Ridge Water Utility Project Roof Beam Install

Barnston Ridge Water Roof Beam Install March 2014 from Metro Vancouver on Vimeo.

Crews begin installing the roof beams on the Barnston Pump Station, part of the Ridge Water Utility Project. It will feature a green roof with indigenous plants and the capability to generate energy for the equivalent of about 80 homes a year.

A crane is lifting large, curved wooden beams above the newly constructed walls of the Barnston Pump Station.

“We’re getting to the stage of just starting to put the roof on, today they’re swinging the roof beams into place,” explains Steve Billington, a Community Liason Officer with Metro Vancouver. “The beams here are made of wood. They didn’t have to be, they could have been steel, but we felt this was an interesting architectural feature, it also uses a resource that is sustainable.”

“These are glue-lam beams,” adds Billington. “They are made of layers of wood or planks that have been glued together and they are obviously covered with a coloured coating so they are protected and will last for a very long time. The glue-lam beams are being moved into place with a crane, which is also used for bringing other heavy objects into the site.”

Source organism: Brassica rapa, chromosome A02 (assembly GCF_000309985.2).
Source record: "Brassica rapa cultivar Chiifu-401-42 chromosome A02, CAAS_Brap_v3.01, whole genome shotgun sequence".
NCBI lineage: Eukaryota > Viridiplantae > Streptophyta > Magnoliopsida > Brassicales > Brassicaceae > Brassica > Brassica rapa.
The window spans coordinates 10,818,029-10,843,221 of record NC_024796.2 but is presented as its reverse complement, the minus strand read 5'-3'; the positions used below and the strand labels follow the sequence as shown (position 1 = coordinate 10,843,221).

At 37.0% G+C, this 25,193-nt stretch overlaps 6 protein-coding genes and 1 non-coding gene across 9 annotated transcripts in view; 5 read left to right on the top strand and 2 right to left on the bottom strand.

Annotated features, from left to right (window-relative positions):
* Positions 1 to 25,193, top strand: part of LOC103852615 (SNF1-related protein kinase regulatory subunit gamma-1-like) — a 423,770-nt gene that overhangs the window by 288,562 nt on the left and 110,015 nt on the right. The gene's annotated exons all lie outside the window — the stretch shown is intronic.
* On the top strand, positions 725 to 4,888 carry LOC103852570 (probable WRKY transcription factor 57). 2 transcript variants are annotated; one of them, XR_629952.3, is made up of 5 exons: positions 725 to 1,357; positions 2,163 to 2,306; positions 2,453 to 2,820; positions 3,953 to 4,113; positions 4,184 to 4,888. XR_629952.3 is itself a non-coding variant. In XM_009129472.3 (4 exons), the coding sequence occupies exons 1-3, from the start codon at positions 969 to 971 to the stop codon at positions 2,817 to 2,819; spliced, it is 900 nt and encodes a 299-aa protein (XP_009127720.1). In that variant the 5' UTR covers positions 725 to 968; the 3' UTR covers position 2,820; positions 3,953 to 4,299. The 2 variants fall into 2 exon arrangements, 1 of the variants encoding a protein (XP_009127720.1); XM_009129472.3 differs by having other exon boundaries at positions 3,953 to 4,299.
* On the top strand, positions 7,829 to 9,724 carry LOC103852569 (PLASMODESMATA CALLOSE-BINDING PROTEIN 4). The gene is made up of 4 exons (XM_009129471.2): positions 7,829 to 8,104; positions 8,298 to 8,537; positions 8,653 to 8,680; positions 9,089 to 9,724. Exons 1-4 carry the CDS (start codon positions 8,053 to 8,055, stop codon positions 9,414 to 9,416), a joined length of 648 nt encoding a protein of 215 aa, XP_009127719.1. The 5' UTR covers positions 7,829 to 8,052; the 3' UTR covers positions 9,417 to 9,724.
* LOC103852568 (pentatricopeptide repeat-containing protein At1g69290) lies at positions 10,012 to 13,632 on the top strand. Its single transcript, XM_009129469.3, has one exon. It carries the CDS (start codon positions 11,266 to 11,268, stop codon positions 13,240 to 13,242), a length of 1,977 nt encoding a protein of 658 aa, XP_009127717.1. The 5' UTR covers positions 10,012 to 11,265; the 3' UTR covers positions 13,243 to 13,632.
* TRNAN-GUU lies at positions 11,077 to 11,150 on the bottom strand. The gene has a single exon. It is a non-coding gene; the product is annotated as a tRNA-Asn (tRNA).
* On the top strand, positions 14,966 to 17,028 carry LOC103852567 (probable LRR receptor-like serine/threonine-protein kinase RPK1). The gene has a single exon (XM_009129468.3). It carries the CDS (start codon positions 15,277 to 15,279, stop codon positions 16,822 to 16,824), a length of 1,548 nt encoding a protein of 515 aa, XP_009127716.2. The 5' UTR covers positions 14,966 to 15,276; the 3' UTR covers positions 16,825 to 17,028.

“Once the roof is on and complete, from the outside it might look like the building is fairly finished,” says Billington. “We then have a lot of work to do inside. We have to install all the wiring and pumps and the control systems that run them.”

Across a lane from the imposing concrete walls of the pump station are homes. But neighbours won’t be looking at a grey expanse once the building is complete.

“For people that live next to the pump station, the wall right now is a big concrete object,” says Billington. “And it’s not very nice to look at. But when the building is complete, with the overhang of the roof, they’ll be able to see the surface of the green roof with plants and grasses and it will partly block the view of the wall.”

Billington notes that the large building offers some sound-proofing benefits as well.

“The wall is designed so that the noise that comes from Lougheed Highway towards the residents and was once screened by some trees that were on the site, will actually be blocked by the building. The green roof is designed to absorb water that would fall on the site, so it will contain rain water but it will also deaden sound and stop it from reflecting back into the neighbourhood.”

The Barnston Pump Station is slated to be operational in 2015

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